The SEC files a lawsuit against crypto company Ripple, setting up an important legal showdown
Mike Winkelmann, aka “Beeple,” sells a piece of NFT art for $69 million
The American oil delivery system known as the Colonial Pipeline experiences a ransomware attack enabled by crypto
U.S. Treasury requires any crypto transfer worth $10,000 or more to be reported to the IRS
El Salvador passes a law declaring bitcoin as legal tender
The People’s Bank of China bans all cryptocurrency transactions
The Justice Department announces the launch of the National Cryptocurrency Enforcement Team (NCET)
Bitcoin soars above $60,000 for the first time
A set of Super Bowl commercials storms the airwaves, and crypto’s cultural moment is here. Pew Research several months earlier had reported that 16 percent of Americans have traded or transacted in cryptocurrency, and the industry wants to grow it further. Bitcoin is now frequently above $40,000. Cryptocompanies are rolling in digital dough — enough to pay Matt Damon, LeBron James, Larry David and others to tout their products. Two NBA arenas are renamed for crypto exchanges.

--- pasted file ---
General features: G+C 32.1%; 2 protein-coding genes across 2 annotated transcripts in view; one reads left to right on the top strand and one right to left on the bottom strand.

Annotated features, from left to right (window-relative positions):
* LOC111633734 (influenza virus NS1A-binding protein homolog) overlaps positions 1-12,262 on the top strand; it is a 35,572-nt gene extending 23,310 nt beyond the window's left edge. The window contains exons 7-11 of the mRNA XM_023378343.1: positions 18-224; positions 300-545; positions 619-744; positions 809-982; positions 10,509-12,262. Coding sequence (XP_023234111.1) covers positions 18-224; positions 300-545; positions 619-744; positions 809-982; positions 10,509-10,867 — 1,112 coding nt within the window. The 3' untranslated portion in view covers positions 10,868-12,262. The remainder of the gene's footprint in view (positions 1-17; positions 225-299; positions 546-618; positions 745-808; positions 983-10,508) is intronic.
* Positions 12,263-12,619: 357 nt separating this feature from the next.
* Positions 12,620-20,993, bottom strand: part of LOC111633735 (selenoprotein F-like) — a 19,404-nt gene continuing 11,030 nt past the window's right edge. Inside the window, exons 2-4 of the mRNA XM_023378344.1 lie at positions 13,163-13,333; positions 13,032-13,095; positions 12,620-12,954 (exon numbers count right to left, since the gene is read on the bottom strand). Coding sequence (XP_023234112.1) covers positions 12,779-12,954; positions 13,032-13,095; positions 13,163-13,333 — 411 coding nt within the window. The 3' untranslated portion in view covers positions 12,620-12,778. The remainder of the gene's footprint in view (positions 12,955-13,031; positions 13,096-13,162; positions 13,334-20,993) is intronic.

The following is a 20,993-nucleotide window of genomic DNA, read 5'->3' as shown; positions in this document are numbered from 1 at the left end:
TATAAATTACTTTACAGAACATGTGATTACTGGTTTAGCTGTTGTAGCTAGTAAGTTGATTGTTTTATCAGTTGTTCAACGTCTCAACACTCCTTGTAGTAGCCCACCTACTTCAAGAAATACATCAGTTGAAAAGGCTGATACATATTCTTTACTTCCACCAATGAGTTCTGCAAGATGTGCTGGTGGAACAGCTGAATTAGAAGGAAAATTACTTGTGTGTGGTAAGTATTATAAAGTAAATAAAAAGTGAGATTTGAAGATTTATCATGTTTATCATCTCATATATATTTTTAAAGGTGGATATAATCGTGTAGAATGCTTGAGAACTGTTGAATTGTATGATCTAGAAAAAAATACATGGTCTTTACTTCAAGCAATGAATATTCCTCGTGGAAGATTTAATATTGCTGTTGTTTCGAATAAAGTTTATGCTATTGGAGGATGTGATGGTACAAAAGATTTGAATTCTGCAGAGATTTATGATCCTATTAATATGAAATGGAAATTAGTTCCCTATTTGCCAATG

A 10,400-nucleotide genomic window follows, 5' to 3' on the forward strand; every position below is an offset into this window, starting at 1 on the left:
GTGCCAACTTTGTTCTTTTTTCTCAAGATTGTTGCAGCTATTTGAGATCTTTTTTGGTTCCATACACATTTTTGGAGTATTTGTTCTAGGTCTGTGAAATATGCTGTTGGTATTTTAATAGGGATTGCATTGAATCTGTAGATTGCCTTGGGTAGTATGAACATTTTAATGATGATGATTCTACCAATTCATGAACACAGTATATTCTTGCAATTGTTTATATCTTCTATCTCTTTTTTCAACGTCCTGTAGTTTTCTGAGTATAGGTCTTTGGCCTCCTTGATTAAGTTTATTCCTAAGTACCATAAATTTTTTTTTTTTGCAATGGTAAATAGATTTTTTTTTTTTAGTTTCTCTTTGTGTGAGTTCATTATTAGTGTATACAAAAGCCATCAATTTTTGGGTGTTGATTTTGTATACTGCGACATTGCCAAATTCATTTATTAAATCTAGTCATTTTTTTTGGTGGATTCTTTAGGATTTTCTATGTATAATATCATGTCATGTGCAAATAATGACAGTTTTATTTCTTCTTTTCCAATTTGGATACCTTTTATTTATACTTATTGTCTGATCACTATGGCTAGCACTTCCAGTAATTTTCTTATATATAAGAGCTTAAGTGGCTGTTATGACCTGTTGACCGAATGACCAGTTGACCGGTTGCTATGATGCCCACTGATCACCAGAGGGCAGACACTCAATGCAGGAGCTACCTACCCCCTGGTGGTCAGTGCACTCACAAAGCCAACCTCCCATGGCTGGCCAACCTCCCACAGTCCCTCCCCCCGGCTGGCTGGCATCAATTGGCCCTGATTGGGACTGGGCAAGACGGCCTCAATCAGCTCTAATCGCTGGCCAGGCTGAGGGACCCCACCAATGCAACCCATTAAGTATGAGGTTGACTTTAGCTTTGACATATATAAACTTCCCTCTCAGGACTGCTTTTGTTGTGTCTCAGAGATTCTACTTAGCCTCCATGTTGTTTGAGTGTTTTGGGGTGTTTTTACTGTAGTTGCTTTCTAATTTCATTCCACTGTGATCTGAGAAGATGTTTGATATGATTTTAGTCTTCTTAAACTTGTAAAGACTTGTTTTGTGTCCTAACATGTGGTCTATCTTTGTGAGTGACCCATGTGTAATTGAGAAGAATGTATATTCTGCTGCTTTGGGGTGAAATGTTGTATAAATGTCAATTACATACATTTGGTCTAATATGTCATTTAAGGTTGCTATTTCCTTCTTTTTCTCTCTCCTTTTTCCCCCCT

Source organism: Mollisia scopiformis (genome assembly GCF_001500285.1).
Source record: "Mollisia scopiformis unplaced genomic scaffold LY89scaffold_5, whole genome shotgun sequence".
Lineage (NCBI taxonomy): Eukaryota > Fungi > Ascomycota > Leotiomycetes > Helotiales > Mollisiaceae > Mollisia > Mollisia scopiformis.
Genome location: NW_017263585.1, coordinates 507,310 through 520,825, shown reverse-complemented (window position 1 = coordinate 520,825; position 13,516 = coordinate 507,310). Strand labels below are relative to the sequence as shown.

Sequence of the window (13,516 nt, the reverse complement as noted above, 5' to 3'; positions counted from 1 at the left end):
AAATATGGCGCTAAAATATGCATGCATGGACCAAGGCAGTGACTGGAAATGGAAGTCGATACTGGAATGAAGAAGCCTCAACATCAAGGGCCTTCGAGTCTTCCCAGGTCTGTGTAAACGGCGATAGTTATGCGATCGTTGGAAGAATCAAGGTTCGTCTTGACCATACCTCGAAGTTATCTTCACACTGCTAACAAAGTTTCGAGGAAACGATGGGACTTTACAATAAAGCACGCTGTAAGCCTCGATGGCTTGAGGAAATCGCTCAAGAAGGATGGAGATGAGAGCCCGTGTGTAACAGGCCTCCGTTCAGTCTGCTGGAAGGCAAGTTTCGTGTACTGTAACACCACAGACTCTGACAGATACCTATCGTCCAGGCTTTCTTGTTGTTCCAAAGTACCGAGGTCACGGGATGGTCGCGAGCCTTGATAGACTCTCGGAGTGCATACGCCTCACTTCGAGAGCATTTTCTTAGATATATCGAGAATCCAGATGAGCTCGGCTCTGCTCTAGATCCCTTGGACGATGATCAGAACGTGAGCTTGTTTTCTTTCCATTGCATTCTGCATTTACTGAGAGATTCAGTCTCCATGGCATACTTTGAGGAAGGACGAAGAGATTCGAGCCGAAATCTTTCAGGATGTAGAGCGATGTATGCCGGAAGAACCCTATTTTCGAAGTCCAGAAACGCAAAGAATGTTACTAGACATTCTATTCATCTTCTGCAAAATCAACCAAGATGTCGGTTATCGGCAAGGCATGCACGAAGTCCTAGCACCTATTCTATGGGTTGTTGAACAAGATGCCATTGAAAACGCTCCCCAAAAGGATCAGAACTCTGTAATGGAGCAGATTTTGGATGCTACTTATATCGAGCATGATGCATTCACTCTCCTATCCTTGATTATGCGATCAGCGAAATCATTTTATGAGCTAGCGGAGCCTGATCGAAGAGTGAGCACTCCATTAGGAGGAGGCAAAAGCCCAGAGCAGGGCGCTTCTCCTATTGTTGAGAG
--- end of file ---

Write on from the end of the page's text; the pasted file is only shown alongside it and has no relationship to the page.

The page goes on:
A growing group of critics — mainly tech figures and academics, but also a handful of lawmakers — raise alarms. But the tech is going mainstream, with legacy entities like Fidelity encouraging more crypto investment. Barely three years removed from the end of the crypto winter, a crypto summer arrives.
Russia invades Ukraine, which quickly begins soliciting donations in crypto
New York couple Heather Morgan and Ilya Lichtenstein are arrested for allegedly scheming to launder billions in crypto
The blockchain associated with videogame Axie Infinity is hacked, leading to the theft of more than $600 million in cryptocurrency
Over a few weeks beginning in May, crypto collapses. It starts with terra — a hot stablecoin and a companion token — falling apart. Whales and institutions sell it frantically, wiping out the wealth of hundreds of thousands of investors.